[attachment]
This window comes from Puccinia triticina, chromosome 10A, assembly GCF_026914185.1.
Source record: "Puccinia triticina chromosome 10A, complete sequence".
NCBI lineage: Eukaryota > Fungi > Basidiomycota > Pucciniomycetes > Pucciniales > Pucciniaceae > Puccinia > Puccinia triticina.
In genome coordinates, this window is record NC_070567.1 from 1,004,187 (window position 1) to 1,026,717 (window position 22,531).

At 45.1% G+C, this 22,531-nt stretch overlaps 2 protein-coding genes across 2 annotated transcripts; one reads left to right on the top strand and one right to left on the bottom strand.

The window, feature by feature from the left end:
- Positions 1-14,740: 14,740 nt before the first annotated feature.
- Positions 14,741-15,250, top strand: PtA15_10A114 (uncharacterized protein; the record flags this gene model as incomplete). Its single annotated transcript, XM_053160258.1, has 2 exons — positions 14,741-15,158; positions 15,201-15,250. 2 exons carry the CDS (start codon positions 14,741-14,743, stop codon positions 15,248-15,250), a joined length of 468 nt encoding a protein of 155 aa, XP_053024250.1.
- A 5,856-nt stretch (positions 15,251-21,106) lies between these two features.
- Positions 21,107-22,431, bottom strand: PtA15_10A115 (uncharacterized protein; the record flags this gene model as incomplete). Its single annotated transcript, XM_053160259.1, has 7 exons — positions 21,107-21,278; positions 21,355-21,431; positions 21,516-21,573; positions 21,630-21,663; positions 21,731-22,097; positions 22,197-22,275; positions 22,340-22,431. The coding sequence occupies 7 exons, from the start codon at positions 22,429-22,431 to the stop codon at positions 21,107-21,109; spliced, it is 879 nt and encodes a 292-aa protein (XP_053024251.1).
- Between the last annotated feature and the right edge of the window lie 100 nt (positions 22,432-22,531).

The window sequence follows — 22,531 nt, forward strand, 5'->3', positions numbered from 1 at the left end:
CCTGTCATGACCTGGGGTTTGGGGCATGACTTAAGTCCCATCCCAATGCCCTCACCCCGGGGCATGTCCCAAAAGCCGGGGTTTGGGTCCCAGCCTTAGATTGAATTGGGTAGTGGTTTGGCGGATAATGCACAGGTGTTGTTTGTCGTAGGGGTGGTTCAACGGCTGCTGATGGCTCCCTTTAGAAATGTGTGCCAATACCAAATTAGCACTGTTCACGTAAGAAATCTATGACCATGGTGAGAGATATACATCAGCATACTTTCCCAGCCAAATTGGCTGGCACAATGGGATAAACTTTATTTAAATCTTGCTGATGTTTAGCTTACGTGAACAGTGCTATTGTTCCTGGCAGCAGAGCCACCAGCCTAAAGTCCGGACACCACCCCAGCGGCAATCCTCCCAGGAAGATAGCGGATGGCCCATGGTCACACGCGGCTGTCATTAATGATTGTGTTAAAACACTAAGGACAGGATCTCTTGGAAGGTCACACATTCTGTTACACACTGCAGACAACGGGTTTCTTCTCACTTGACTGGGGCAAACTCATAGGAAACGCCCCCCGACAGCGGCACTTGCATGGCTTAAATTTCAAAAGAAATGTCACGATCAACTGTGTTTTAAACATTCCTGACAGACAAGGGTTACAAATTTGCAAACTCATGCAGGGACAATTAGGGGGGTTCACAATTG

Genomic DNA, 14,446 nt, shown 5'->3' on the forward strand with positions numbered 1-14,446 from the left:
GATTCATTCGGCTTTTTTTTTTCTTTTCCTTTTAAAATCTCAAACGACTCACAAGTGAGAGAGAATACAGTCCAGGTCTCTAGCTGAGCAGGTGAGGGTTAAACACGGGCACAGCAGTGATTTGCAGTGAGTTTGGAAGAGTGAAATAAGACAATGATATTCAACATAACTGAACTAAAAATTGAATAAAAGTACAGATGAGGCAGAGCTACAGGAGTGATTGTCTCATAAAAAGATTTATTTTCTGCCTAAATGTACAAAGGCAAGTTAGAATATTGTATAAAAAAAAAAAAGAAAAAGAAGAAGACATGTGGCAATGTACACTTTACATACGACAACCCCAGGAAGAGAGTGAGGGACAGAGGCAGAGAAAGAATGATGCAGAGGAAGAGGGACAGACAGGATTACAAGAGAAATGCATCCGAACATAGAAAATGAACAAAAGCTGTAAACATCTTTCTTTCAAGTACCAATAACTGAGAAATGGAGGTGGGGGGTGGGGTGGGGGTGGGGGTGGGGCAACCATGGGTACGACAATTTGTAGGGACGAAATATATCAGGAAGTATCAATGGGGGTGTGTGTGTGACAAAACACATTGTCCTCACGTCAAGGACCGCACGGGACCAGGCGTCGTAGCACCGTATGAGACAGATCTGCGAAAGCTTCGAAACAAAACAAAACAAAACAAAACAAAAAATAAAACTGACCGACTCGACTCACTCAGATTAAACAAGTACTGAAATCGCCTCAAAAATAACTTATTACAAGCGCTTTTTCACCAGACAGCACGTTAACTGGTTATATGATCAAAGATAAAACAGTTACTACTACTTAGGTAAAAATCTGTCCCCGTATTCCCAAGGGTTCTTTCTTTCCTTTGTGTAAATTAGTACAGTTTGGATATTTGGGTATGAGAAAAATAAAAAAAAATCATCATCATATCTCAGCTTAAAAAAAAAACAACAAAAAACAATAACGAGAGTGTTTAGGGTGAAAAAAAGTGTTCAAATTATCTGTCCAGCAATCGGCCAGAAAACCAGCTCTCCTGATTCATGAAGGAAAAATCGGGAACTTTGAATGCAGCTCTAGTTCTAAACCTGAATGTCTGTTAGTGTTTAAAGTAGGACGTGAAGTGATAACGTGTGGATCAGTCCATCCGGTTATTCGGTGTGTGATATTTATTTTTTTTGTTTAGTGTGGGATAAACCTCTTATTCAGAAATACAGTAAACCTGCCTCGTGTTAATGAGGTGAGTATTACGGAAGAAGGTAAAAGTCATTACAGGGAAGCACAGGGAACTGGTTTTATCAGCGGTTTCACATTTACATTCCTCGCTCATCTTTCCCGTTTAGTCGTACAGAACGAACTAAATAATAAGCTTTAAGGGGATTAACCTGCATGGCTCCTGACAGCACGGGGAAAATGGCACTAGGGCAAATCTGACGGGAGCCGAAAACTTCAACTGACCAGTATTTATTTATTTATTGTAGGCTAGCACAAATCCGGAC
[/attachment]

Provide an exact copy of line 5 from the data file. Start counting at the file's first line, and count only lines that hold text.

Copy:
At 45.1% G+C, this 22,531-nt stretch overlaps 2 protein-coding genes across 2 annotated transcripts; one reads left to right on the top strand and one right to left on the bottom strand.